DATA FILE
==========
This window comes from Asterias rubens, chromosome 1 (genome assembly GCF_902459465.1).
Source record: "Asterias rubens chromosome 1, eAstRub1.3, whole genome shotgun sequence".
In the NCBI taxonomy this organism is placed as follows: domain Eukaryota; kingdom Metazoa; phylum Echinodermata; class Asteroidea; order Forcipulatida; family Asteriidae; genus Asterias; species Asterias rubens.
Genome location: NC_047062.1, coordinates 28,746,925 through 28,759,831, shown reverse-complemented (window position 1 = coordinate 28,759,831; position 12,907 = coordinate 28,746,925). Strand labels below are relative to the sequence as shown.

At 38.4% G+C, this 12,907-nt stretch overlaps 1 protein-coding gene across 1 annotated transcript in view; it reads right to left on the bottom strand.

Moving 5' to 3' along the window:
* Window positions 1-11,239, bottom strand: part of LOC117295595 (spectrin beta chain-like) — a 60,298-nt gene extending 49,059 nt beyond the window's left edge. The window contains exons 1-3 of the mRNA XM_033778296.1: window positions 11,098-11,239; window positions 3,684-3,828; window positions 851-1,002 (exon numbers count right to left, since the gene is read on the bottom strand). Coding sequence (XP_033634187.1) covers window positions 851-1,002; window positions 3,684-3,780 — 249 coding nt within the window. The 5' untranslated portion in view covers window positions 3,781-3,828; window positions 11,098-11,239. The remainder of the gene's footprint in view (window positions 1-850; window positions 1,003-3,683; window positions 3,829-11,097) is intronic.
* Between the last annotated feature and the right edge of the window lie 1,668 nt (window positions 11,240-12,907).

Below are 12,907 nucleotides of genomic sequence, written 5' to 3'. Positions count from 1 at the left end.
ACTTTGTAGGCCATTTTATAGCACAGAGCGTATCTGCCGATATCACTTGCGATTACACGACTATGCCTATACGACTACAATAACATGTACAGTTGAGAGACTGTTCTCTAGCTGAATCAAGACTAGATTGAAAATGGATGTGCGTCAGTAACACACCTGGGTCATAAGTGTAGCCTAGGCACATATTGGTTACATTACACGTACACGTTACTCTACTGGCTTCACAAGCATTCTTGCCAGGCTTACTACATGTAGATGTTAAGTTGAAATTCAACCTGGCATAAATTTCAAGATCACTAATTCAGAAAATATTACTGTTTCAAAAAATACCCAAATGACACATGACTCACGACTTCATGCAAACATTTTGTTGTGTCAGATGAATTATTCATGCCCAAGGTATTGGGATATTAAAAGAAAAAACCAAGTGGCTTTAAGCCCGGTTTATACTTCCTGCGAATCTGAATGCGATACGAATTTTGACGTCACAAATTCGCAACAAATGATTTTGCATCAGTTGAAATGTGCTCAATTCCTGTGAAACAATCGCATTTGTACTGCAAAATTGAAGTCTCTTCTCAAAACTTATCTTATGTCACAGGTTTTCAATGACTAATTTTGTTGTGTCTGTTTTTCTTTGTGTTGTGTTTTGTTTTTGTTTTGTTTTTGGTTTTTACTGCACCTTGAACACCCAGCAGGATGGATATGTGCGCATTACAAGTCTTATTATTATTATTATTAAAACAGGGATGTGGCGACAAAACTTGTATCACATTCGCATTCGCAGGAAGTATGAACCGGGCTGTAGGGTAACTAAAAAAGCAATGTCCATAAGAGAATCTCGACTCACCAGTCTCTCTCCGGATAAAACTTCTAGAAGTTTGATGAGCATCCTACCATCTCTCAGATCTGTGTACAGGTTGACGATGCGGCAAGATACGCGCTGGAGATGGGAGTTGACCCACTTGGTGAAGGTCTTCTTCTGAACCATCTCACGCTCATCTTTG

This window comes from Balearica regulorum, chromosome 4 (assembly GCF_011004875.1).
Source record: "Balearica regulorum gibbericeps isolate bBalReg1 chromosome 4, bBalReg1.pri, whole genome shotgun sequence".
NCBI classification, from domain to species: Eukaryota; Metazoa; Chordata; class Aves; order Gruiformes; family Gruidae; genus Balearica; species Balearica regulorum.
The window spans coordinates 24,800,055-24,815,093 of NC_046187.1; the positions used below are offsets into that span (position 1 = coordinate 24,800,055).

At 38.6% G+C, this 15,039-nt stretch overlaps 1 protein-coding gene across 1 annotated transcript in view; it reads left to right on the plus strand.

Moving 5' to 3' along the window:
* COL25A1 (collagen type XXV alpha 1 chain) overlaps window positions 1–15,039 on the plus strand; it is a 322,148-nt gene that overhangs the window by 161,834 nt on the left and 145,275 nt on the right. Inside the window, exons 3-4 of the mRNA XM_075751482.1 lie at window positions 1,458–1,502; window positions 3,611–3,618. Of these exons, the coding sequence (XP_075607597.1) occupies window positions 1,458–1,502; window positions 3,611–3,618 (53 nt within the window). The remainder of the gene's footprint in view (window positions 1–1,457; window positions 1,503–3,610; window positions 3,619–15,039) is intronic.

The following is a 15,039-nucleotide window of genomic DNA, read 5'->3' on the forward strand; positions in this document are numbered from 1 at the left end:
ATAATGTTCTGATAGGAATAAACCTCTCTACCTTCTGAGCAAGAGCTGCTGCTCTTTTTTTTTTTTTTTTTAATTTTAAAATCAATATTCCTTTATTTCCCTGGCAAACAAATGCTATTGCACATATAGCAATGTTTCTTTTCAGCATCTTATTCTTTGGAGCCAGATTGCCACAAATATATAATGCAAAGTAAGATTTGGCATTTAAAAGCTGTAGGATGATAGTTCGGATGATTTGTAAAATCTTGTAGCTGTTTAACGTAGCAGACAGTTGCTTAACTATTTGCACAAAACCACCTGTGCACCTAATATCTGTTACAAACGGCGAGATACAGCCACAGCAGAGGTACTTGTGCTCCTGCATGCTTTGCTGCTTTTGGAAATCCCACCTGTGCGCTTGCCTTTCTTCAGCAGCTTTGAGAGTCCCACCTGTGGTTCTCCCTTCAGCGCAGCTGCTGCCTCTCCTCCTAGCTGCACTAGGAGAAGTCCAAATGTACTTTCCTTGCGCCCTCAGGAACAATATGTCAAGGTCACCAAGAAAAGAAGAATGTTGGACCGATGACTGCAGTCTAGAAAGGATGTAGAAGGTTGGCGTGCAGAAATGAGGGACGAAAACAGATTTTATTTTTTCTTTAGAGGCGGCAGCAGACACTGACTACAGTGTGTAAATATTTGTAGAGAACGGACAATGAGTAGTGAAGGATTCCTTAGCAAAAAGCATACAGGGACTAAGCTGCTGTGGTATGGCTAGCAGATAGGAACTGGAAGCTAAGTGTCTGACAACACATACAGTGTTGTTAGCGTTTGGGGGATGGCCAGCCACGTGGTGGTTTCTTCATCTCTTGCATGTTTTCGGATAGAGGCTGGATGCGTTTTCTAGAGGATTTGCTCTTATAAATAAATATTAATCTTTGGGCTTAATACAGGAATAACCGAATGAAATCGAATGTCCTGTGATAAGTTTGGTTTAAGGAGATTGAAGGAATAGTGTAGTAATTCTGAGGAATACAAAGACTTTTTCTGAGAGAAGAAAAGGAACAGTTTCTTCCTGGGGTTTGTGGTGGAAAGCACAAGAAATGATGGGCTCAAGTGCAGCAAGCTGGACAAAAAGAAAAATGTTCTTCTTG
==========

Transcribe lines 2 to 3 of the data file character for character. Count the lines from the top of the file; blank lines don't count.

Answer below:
Source record: "Asterias rubens chromosome 1, eAstRub1.3, whole genome shotgun sequence".
In the NCBI taxonomy this organism is placed as follows: domain Eukaryota; kingdom Metazoa; phylum Echinodermata; class Asteroidea; order Forcipulatida; family Asteriidae; genus Asterias; species Asterias rubens.